Jones saves the day

Martin Jones made 58 saves. That’s never been done in any Sharks game, regular or postseason. Ever. What a statement from a goalie who was put on the ropes after Games 3 and 4 in Las Vegas.  Pulled in both, and not widely favored by critics to even be the starter in Game 5.  But Pete DeBoer made the bold statement, and Jones has now responded twice. What he did the last time in San Jose is not a “one-off”, and if the series finale turns out to be a goalie battle, you have to feel good about the guy in Teal.

First-timer

Tomas Hertl’s double-overtime, short-handed, game-winner… was also the first ever in Stanley Cup Playoff history.

Again, ever.  

It had been done before in single-overtime, but never after that. It was amazing to see Hertl fed with the puck and cross center ice seeming to lose some gas. Instead, he snapped one past Marc-Andre Fleury, and just like that, became the hero for a second straight game.  He predicted a Game 7, during that interview after Game 5… and here we are.

Another first-timer

Never in history had the Sharks been down in a series 3-1, and forced a seventh game. Until now. Sure, there’s a lot of work to be done for San Jose as it relates to advancing. But the way this series has played out in regard to momentum should clearly give them all the mental edge heading into Tuesday night. Las Vegas could have escaped the first round long ago, but now after missing on two opportunities, they have to come back to California again.  

Feelin' it, stealin' it

The Sharks stole one, on Sunday. They got out-shot 59-29. They got out-drawn 56% to 44%. San Jose didn’t always start with the puck, or have the puck, and didn’t always dominate gameplay.  But they did collapse in front of Jones and support their goalie with excellent net-front presence. It’s rare that the offense has a slow night, but they did, and fortunately, it wasn’t costly.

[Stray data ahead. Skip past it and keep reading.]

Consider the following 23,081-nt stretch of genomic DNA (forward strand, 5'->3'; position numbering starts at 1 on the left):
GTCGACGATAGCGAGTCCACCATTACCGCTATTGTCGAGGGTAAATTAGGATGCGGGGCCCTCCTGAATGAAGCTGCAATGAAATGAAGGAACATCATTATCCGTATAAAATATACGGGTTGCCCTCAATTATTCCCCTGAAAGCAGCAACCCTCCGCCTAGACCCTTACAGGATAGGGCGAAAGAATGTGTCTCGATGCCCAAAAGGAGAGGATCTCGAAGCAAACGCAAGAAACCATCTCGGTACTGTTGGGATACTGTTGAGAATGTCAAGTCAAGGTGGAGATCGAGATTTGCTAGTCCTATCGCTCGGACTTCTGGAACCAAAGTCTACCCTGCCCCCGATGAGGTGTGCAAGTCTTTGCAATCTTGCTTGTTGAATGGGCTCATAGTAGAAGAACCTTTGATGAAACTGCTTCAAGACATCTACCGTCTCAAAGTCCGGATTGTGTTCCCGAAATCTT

[RELATED: Hertl's double-OT winner in Game 6 highlights breakout season]

#TwoOrFewer

#TwoOrFewer lives on. The Sharks were 34-0 this season entering Sunday in games where they allowed two goals or fewer to the opponent. In fact, both their wins in this series had been earned that way, with respective 5-2 victories. But tonight, had Las Vegas won after regulation, it would have been their first loss while allowing two or fewer… and it would have also ended their season. Instead, the trend moves on to 35-0, and the thought has to be that if San Jose can win Game 7, it will largely be predicated on their play without the puck.
 

NHL playoffs: How Sharks can, can't beat Vegas in Game 7, advance

NHL playoffs: How Sharks can, can't beat Vegas in Game 7, advance

The Sharks improbably kept their season alive Sunday with a 2-1 double-overtime win in Game 6, forcing a decisive Game 7 in their Stanley Cup playoff first-round series with the Vegas Golden Knights. 

San Jose trailed three to one after four games and looked dead in the water but now has won the last two. Martin Jones kept the Game 7 door ajar with a franchise-record 58 saves through four periods and change Sunday. With the Sharks facing a penalty kill in the second overtime, Tomas Hertl did his best Mark Messier impression to bust it wide open.